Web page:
Biden announces more steps to try to lower gas prices, including next oil release from reserve
Biden confirmed the release of 15 million barrels from the nation’s stockpile.
Biden confirmed the release of 15 million barrels from the nation's stockpile -- known as the Strategic Petroleum Reserve -- in December.
"With my announcement today we're going to continue to stabilize markets and decrease the prices at a time when the actions of other countries have caused so much volatility," Biden said from the Roosevelt Room.
This isn't a new tranche, administration officials told reporters earlier, but rather the final 15 million barrels from the 180 million that Biden pledged this spring to release over six months.
Biden on Wednesday also said the administration is taking the unusual step of planning to buy oil to rebuild the strategic reserve once crude falls below $70 per barrel. Officials said that step is meant to send a clear signal to the market and incentivize domestic oil production.
To that end, Biden also went after oil companies on Wednesday -- accusing them, as he has in the past, of price gouging at a time of historic profits.
"You should not be using your profits to buy back stocks or for dividends," Biden said in remarks directed to energy companies. "Not now, not while a war is waging. You should be using these record-breaking profits to increase production and refining. Invest in America for the American people. Bring down the price you charge at the pump to reflect what you pay for the product."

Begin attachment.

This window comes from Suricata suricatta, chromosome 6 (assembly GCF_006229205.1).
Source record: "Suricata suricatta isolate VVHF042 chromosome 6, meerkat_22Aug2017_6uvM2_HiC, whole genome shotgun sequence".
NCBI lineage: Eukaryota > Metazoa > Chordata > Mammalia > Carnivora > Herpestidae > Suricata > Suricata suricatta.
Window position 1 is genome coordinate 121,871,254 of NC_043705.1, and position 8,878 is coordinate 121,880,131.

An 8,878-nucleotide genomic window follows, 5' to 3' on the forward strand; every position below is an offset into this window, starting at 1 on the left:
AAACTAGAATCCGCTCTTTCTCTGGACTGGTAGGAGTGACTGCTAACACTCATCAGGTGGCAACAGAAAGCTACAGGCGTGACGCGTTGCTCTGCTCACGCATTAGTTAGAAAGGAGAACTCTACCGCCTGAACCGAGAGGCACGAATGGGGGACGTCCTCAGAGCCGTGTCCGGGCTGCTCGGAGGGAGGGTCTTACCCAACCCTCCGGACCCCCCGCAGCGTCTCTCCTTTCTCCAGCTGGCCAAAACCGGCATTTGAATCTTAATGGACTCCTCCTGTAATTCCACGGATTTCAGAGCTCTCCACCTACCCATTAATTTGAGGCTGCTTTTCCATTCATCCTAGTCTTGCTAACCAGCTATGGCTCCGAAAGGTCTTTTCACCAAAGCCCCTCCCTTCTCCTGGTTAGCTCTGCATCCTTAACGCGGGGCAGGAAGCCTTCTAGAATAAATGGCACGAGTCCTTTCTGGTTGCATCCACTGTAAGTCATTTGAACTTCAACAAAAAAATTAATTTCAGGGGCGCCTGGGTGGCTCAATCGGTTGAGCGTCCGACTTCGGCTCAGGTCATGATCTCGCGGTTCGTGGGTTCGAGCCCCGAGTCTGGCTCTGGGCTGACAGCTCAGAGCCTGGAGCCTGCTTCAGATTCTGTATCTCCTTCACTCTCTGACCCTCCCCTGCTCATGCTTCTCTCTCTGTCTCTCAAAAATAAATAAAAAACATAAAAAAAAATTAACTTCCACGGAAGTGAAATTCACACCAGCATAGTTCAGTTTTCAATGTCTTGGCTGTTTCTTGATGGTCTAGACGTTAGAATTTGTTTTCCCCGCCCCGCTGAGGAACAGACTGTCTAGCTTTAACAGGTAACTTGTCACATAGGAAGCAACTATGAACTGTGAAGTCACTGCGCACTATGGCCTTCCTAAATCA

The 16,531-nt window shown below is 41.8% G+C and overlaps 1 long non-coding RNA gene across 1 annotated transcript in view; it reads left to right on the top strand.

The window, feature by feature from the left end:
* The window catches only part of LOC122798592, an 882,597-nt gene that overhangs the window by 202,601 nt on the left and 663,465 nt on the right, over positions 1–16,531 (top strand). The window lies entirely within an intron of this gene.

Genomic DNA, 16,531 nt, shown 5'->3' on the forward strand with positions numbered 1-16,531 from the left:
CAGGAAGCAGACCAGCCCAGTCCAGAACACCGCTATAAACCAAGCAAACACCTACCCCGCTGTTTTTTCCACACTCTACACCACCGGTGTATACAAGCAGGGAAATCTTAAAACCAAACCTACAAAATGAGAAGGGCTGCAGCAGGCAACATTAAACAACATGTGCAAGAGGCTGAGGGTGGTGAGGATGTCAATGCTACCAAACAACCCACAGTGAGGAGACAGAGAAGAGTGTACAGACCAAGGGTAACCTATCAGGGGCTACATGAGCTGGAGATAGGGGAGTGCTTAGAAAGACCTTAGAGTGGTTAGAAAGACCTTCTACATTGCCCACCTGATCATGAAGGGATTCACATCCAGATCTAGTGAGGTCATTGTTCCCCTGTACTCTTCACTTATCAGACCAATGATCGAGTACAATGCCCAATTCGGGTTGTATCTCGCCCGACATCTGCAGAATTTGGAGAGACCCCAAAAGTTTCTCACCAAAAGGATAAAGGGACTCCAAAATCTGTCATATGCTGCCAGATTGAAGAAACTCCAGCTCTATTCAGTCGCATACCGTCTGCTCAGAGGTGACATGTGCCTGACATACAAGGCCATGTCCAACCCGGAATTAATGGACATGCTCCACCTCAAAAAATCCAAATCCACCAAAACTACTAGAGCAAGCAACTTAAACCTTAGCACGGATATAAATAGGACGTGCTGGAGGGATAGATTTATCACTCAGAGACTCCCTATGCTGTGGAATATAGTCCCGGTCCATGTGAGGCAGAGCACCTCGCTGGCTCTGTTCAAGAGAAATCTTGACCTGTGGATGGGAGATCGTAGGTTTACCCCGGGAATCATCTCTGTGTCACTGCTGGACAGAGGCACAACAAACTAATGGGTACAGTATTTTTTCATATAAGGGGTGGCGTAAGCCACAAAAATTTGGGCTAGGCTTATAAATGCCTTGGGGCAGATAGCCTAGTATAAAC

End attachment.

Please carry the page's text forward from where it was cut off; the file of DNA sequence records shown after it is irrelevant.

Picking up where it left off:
Oil executives previously testified before Congress to address concerns about their prices but have insisted it is the result of larger economic forces, including supply and demand. The oil companies and some energy analysts have also repeatedly pushed back on Biden's calls to ramp up production, saying that increasing production is not so simple or easy and that other factors are at play.
Gas prices have started to drop in the last week, but the national average for a gallon of gas is 20 cents higher than one month ago, according to AAA -- with gas prices also 56 cents higher than one year ago, though down from their summer high of more than $5 per gallon.
"But they're not falling fast enough," Biden acknowledged Wednesday. "Families are hurting."
The Biden administration claimed some success in lowering prices over the summer and continued to blame Russian President Vladimir Putin's invasion of Ukraine and "other actors in the market" for the rising prices this fall.
The cost of gas, paired with overall high inflation, have led to months of withering criticism by Republicans as polls show voters are sour on Biden's handling of economic issues.
Though the midterm elections loom, and while the 15 million more barrels of oil won't be released until December, administration officials said Biden is making an announcement now because of standard Department of Energy policy that requires a notification of the release a month and a half in advance.
Biden denied the action was politically motivated -- to help Democrats before the midterm elections -- when questioned by a reporter Wednesday.
"It's motivated to make sure that I continue to push on what I've been pushing on and that is making sure there's enough oil that's been pumped by the companies, so that we have the ability to be able to produce enough gas that we need here at home," Biden responded.
Other actions to address oil supply, according to officials, potentially include some limits on oil companies' exports to other markets. The administration has also not ruled out additional releases from the U.S. reserve, the officials said, with a decision on a January release to be made in November.
"We're keeping all tools on the table, anything that could potentially help ensure stable domestic supply," one official told reporters.